Etienne van der Merwe of Lanham-Love Attorneys writes:
If you have lent money to anybody, be it a company, individual, friend or family at a market-related interest rate, there is a very good chance that the loan agreement is unlawful, void and unenforceable as you may battle to ever see your money again.
This is the result of a recent court ruling which spelt out the exact meaning of certain provisions of the National Credit Act (NCA).
On 28 September this year, the Supreme Court of Appeal (SCA) handed down a very significant and far-reaching judgment which may have catastrophic financial
consequences for any business or person who provides arm’s length financial assistance, in the form of a loan, to anybody else.
The appeal concerned the question as to when registration as a credit provider in terms of National Credit Act 34 of 2005 (the NCA) is compulsory.
A certain Mr and Mrs Du Bruyn made an offer to purchase a Mr Karsten’s shares in three business entities for the sum of R2 million to be paid in instalments. Mr
Karsten was in effect their erstwhile partner and they bought him out.
The terms of re-payment were that a deposit of R500 000 was to be paid up front and thereafter monthly instalments of R30 000 for a period of five years. Interest was
to be levied on the outstanding balance.
It was common cause that Mr Karsten was not registered as a credit provider in terms of section 40 of the NCA at the date of conclusion of the sale agreements.
The Du Bruyns subsequently defaulted on their instalment payments. When Mr Karsten duly issued legal proceedings against them, the Du Bruyns contended that the
sale agreements were null and void due to non-compliance with the NCA.
Their case was that the sale agreements constituted credit and therefore Mr Karsten was obliged to have been registered as a credit provider at the time the agreements
were concluded on 26 April 2013.
They argued that Mr Karsten’s subsequent registration, on 27 November, was insufficient. The non–compliance with sections 40(3) and 40(4) of the NCA rendered the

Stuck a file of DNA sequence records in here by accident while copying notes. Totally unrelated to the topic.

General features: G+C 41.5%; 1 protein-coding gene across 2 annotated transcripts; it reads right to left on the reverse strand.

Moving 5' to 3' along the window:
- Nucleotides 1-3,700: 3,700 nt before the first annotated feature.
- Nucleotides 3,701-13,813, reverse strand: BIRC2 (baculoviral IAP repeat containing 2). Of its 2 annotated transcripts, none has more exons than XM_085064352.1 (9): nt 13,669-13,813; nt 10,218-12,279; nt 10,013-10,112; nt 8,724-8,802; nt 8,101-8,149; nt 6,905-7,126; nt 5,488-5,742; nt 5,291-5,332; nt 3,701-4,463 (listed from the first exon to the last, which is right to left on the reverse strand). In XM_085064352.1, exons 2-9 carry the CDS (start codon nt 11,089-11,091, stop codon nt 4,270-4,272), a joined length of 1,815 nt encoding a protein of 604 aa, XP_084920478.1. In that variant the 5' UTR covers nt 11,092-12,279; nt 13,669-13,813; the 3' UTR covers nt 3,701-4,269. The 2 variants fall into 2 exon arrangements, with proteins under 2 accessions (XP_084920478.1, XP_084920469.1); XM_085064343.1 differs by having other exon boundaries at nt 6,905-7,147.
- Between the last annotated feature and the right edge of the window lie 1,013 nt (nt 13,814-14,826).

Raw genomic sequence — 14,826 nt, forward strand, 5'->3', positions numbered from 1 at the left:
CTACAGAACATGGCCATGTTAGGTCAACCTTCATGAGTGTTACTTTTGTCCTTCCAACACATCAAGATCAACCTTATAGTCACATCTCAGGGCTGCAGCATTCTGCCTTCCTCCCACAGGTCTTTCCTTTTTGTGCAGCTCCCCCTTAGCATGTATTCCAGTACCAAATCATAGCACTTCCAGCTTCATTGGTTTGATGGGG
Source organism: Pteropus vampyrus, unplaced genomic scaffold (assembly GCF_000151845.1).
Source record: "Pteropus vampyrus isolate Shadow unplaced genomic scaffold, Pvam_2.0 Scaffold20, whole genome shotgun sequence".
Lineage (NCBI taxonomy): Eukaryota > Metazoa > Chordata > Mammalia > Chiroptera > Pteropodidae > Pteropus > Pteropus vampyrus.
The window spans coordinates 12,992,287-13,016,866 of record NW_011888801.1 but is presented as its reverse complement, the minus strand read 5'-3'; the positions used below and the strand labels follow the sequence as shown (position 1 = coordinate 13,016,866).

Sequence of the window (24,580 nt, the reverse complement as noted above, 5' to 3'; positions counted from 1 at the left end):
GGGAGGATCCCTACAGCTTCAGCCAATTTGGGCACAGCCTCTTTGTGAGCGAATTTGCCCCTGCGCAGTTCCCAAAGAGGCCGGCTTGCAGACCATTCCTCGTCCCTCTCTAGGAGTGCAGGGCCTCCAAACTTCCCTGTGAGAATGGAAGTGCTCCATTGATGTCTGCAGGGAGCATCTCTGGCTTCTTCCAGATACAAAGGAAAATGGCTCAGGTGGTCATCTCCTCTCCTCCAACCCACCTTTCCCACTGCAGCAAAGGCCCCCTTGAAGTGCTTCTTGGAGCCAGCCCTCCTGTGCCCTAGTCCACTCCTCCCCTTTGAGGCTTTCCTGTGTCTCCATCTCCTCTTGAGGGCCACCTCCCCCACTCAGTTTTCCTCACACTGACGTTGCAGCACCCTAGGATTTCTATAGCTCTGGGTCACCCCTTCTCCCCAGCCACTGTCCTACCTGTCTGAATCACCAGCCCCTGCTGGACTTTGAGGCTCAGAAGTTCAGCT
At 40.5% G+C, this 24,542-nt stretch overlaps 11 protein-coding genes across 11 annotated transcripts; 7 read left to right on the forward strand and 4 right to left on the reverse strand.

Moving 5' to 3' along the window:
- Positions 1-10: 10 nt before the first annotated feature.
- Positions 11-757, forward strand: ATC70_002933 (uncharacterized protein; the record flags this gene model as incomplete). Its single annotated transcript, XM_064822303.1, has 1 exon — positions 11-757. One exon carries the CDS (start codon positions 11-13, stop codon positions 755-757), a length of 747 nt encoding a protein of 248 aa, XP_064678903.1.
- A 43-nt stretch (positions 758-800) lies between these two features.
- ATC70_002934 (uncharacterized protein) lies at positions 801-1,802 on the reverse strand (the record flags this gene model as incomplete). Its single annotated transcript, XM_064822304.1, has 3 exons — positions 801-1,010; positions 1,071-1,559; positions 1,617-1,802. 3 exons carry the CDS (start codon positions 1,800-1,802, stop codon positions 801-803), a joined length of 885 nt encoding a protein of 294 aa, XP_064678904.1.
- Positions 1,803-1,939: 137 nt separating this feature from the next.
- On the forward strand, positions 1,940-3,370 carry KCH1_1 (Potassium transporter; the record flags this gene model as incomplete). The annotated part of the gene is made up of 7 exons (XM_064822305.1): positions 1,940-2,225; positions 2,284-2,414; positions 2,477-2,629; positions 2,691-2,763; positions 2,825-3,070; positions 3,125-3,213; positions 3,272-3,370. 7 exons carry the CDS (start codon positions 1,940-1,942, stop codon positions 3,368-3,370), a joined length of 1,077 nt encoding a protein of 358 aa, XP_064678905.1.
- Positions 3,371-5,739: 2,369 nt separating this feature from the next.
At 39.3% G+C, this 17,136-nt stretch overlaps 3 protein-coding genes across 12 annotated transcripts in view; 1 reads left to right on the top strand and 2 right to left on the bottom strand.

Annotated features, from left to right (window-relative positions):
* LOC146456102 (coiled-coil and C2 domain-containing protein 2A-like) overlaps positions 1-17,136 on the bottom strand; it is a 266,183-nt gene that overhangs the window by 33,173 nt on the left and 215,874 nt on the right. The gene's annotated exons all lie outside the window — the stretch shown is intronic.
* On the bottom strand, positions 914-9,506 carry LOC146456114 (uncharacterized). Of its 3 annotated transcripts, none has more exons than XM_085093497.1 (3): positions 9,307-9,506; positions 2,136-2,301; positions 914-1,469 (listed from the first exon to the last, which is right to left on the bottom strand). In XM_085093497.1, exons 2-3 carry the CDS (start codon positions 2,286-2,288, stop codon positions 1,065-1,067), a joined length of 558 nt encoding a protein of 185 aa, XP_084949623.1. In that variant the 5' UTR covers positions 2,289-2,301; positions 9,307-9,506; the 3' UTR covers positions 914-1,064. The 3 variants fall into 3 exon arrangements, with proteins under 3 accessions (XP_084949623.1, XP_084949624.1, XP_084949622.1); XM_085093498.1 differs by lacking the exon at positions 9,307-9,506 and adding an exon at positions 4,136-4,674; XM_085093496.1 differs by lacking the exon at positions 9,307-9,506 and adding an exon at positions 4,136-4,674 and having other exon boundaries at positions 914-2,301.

agreements as well as a mortgage bond registration and certain suretyship undertakings unlawful and void, so contended the Du Bruyns.
In an earlier decision, the High Court had held that a once-off transaction does not require registration – it was thought that the NCA is aimed at institutional
players and not small businessmen like Mr Karsten.
The SCA overruled that decision. It found that although the previous approach was sensible and pragmatic, it was difficult to marry such an approach with Section
40 of the NCA which is clear and unambiguous.
Section 40 makes it obligatory for a lender (any lender) to register as a credit provider. There are certain exemptions – for instance, a ‘friendly’ loan not aimed to benefit the lender and subject to no interest or a nominal interest rate does not require registration.
Neither does a shareholder’s loan to his company. But all other money-lending transactions, however insignificant, are subject to the NCA and renders the ‘lender’ subject to the duty to register as a ‘credit provider’.
The SCA found in favour of the Du Bruyns with the result that Mr Karsten was unable to recover a debt which was on the face of it due and payable. His neglect to register as a credit provider cost him dearly.
The NCA does provide for certain remedies in favour of aggrieved (non-registered) lenders but these are difficult to enforce and [are] speculative in nature. So, lenders beware!
Details: Lanham-Love Attorneys 011 268 6565.